Middle school stinks. That somewhat obvious point rests at the core of “Eighth Grade,” a drama written and directed by comedian Bo Burnham, but the film stages several mortifying sequences to reinforce the idea. The movie will likely conjure repressed memories of puberty and all its awful intricacies.
What’s more impressive about “Eighth Grade is the specificity of the story. It’d make sense if the 27-year-old Burnham, who has no children of his own, made a movie about a boy in middle school set in the time period in which Burnham himself came of age. Instead, “Eighth Grade” follows a quiet, socially inept 14-year-old girl named Kayla who spends most of her 2018 existence fretting over her social media presence.
Kayla is played by Elsie Fisher in an incredible breakout performance. It isn’t easy to play such a meek character without leaning too hard into a depiction of sadness or depression. Kayla, even despite her social struggles, retains a level of self-worth and identity that makes her compelling and likeable. She records and shares stilted self-help YouTube videos as a means of boosting her own confidence, especially in her attempts to befriend the popular girl and woo the dreamy-eyed boy who sits in the back of the class. She mostly fails, but the nerve to try is what makes Kayla such a compelling lead.
Kayla’s single dad, Mark (a terrific Josh Hamilton), repeatedly compliments his daughter’s strength and character through some delightfully lame dinnertime pep talks. Kayla expresses routine outrage (when she’s not outright ignoring him), but Mark’s sincerity is genuine. He knows he has a good kid, and the movie makes special effort to depict Kayla through the eyes of her loving father.
Burnham’s approach to the material retains an authenticity that seems impossible from someone who isn’t a 14-year-old girl. A big stretch of “Eighth Grade” depicts an evening where Kayla goes to hang out with some older kids at the mall, which then leads to a tense and relentlessly uncomfortable confrontation in the backseat of a car. It’s such a specific and tightly constructed sequence that you’d swear it was ripped directly from some teenager’s personal journal.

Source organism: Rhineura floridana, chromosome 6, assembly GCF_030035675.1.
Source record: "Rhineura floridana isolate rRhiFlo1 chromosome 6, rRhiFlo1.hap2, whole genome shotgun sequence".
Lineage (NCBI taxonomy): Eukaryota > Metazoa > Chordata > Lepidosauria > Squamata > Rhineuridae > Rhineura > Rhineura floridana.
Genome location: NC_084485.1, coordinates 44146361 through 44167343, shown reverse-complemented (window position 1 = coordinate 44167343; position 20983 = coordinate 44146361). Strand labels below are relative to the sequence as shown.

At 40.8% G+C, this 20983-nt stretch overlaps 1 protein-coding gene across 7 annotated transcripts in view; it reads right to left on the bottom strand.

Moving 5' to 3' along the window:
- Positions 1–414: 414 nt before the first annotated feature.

Through all its scenes of awkwardness and social terror, “Eighth Grade” still retains humor and energy, and Fisher’s performance especially adds a brightness to the story. The film works its way to a hopeful conclusion too, and it does so without sacrificing its naturalistic depiction. And despite being so much about the all-consuming, impersonal nature of smartphone/social media culture, the movie doesn’t thumb its nose at the generation obsessed with it.
“Eighth Grade” is rated R for some language and a few discussions of sex. It’s a ridiculous and arbitrary rating, as this is exactly the movie every 12 to 17-year-old should see. Compare it to the violence and bodycount in something like the PG-13-rated “Avengers: Infinity War,” and it’s especially galling. Schools should dump those sex-ed documentaries and show “Eighth Grade” in eighth grade instead.
Tyler Wilson can be reached at firstname.lastname@example.org